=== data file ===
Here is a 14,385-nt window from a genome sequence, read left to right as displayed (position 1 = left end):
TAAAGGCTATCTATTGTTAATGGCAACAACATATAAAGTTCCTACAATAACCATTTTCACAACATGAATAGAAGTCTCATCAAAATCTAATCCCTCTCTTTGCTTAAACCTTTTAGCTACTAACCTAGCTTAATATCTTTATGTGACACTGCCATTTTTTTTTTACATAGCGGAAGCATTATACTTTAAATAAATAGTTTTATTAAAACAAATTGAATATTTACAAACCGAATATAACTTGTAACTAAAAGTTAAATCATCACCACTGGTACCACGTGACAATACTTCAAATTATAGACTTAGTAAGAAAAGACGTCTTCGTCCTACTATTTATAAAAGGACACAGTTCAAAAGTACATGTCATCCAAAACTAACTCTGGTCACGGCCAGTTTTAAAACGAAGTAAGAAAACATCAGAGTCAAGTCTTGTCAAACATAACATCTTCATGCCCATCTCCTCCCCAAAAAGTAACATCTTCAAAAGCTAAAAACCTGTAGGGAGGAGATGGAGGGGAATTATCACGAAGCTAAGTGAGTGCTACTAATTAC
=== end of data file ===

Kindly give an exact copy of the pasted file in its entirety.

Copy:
Here is a 14,385-nt window from a genome sequence, read left to right as displayed (position 1 = left end):
TAAAGGCTATCTATTGTTAATGGCAACAACATATAAAGTTCCTACAATAACCATTTTCACAACATGAATAGAAGTCTCATCAAAATCTAATCCCTCTCTTTGCTTAAACCTTTTAGCTACTAACCTAGCTTAATATCTTTATGTGACACTGCCATTTTTTTTTTACATAGCGGAAGCATTATACTTTAAATAAATAGTTTTATTAAAACAAATTGAATATTTACAAACCGAATATAACTTGTAACTAAAAGTTAAATCATCACCACTGGTACCACGTGACAATACTTCAAATTATAGACTTAGTAAGAAAAGACGTCTTCGTCCTACTATTTATAAAAGGACACAGTTCAAAAGTACATGTCATCCAAAACTAACTCTGGTCACGGCCAGTTTTAAAACGAAGTAAGAAAACATCAGAGTCAAGTCTTGTCAAACATAACATCTTCATGCCCATCTCCTCCCCAAAAAGTAACATCTTCAAAAGCTAAAAACCTGTAGGGAGGAGATGGAGGGGAATTATCACGAAGCTAAGTGAGTGCTACTAATTAC